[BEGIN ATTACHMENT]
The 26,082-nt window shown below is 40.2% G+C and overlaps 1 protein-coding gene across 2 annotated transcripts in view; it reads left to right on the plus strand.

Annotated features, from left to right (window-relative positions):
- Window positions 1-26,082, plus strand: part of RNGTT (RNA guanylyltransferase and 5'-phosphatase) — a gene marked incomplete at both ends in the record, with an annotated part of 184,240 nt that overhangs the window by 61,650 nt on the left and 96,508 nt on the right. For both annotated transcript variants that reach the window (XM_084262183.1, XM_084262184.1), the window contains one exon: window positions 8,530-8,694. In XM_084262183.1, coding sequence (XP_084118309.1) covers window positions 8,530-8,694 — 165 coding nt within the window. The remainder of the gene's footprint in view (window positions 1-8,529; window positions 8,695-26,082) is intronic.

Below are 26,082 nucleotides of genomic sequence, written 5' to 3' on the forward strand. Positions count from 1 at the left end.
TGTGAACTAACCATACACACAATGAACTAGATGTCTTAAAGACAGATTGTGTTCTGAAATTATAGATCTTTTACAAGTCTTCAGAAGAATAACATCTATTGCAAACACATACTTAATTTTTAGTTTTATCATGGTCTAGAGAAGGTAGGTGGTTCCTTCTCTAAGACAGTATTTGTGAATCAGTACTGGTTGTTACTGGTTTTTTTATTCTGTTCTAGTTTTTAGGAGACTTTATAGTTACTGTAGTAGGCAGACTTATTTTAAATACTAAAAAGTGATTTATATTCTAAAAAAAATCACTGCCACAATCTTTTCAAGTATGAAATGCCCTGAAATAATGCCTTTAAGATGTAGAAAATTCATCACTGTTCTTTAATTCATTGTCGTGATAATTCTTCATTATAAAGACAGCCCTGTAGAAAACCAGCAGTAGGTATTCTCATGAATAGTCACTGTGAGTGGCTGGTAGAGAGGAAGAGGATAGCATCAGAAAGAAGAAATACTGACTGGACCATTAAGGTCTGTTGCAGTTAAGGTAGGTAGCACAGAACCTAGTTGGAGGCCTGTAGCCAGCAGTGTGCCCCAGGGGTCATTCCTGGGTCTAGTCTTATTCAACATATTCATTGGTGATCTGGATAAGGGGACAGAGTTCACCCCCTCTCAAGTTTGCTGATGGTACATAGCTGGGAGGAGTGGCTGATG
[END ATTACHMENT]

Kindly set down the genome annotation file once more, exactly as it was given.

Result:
The 26,082-nt window shown below is 40.2% G+C and overlaps 1 protein-coding gene across 2 annotated transcripts in view; it reads left to right on the plus strand.

Annotated features, from left to right (window-relative positions):
- Window positions 1-26,082, plus strand: part of RNGTT (RNA guanylyltransferase and 5'-phosphatase) — a gene marked incomplete at both ends in the record, with an annotated part of 184,240 nt that overhangs the window by 61,650 nt on the left and 96,508 nt on the right. For both annotated transcript variants that reach the window (XM_084262183.1, XM_084262184.1), the window contains one exon: window positions 8,530-8,694. In XM_084262183.1, coding sequence (XP_084118309.1) covers window positions 8,530-8,694 — 165 coding nt within the window. The remainder of the gene's footprint in view (window positions 1-8,529; window positions 8,695-26,082) is intronic.

Below are 26,082 nucleotides of genomic sequence, written 5' to 3' on the forward strand. Positions count from 1 at the left end.
TGTGAACTAACCATACACACAATGAACTAGATGTCTTAAAGACAGATTGTGTTCTGAAATTATAGATCTTTTACAAGTCTTCAGAAGAATAACATCTATTGCAAACACATACTTAATTTTTAGTTTTATCATGGTCTAGAGAAGGTAGGTGGTTCCTTCTCTAAGACAGTATTTGTGAATCAGTACTGGTTGTTACTGGTTTTTTTATTCTGTTCTAGTTTTTAGGAGACTTTATAGTTACTGTAGTAGGCAGACTTATTTTAAATACTAAAAAGTGATTTATATTCTAAAAAAAATCACTGCCACAATCTTTTCAAGTATGAAATGCCCTGAAATAATGCCTTTAAGATGTAGAAAATTCATCACTGTTCTTTAATTCATTGTCGTGATAATTCTTCATTATAAAGACAGCCCTGTAGAAAACCAGCAGTAGGTATTCTCATGAATAGTCACTGTGAGTGGCTGGTAGAGAGGAAGAGGATAGCATCAGAAAGAAGAAATACTGACTGGACCATTAAGGTCTGTTGCAGTTAAGGTAGGTAGCACAGAACCTAGTTGGAGGCCTGTAGCCAGCAGTGTGCCCCAGGGGTCATTCCTGGGTCTAGTCTTATTCAACATATTCATTGGTGATCTGGATAAGGGGACAGAGTTCACCCCCTCTCAAGTTTGCTGATGGTACATAGCTGGGAGGAGTGGCTGATG